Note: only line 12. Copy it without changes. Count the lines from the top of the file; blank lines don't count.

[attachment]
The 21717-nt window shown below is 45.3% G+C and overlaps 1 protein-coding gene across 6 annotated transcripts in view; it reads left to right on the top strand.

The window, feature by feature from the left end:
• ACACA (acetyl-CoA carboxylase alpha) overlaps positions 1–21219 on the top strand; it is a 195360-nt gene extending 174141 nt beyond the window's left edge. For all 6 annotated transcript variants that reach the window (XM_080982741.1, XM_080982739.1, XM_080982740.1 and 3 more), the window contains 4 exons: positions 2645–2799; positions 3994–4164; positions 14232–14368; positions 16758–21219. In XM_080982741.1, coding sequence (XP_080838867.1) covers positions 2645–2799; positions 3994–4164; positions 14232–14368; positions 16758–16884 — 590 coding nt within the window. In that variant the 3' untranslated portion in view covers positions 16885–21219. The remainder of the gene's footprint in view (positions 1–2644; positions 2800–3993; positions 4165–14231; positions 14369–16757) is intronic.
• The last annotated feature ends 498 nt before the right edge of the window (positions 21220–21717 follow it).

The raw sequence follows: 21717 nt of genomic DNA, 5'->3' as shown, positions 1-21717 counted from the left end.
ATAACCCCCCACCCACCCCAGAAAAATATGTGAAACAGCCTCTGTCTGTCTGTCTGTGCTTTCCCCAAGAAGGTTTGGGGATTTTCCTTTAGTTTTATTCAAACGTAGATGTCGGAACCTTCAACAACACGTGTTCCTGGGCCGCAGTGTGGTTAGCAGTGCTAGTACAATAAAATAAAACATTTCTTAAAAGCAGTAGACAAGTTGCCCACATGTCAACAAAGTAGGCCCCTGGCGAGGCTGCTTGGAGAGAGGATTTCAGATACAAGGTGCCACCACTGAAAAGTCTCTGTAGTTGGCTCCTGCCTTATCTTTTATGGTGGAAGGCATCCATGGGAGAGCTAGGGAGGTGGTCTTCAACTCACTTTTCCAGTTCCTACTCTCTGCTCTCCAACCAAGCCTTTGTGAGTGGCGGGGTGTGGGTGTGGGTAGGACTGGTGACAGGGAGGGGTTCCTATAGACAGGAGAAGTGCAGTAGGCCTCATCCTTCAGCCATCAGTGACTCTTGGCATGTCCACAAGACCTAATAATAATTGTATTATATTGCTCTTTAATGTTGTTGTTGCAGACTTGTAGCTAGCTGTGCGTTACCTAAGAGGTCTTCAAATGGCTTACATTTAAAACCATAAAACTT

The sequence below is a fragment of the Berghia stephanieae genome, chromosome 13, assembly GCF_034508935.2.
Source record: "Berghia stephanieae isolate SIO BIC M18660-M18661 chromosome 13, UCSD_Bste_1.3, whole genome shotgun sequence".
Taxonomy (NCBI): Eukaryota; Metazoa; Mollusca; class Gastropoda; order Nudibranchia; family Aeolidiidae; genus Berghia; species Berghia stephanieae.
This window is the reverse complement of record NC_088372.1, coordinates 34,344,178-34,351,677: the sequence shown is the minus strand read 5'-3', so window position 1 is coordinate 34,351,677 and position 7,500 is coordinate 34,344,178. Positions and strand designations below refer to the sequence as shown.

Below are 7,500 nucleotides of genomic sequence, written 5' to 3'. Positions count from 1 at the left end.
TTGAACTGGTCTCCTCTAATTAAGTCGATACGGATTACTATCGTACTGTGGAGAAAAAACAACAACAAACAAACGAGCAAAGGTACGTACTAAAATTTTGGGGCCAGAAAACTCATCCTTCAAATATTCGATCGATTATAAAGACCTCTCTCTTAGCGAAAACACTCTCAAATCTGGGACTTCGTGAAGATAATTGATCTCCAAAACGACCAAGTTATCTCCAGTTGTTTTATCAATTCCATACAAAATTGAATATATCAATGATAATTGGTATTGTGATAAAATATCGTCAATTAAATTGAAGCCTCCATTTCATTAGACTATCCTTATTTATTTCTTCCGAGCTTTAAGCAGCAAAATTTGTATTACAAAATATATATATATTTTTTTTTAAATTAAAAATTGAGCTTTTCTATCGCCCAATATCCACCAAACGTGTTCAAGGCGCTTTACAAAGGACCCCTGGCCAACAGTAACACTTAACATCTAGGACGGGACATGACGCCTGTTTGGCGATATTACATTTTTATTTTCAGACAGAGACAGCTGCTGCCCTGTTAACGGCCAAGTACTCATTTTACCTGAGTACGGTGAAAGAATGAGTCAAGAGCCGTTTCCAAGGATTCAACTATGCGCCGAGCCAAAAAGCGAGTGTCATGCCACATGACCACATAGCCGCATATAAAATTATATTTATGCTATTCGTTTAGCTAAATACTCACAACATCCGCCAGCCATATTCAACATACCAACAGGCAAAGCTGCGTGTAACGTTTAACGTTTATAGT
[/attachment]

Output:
TTGAACTGGTCTCCTCTAATTAAGTCGATACGGATTACTATCGTACTGTGGAGAAAAAACAACAACAAACAAACGAGCAAAGGTACGTACTAAAATTTTGGGGCCAGAAAACTCATCCTTCAAATATTCGATCGATTATAAAGACCTCTCTCTTAGCGAAAACACTCTCAAATCTGGGACTTCGTGAAGATAATTGATCTCCAAAACGACCAAGTTATCTCCAGTTGTTTTATCAATTCCATACAAAATTGAATATATCAATGATAATTGGTATTGTGATAAAATATCGTCAATTAAATTGAAGCCTCCATTTCATTAGACTATCCTTATTTATTTCTTCCGAGCTTTAAGCAGCAAAATTTGTATTACAAAATATATATATATTTTTTTTTAAATTAAAAATTGAGCTTTTCTATCGCCCAATATCCACCAAACGTGTTCAAGGCGCTTTACAAAGGACCCCTGGCCAACAGTAACACTTAACATCTAGGACGGGACATGACGCCTGTTTGGCGATATTACATTTTTATTTTCAGACAGAGACAGCTGCTGCCCTGTTAACGGCCAAGTACTCATTTTACCTGAGTACGGTGAAAGAATGAGTCAAGAGCCGTTTCCAAGGATTCAACTATGCGCCGAGCCAAAAAGCGAGTGTCATGCCACATGACCACATAGCCGCATATAAAATTATATTTATGCTATTCGTTTAGCTAAATACTCACAACATCCGCCAGCCATATTCAACATACCAACAGGCAAAGCTGCGTGTAACGTTTAACGTTTATAGT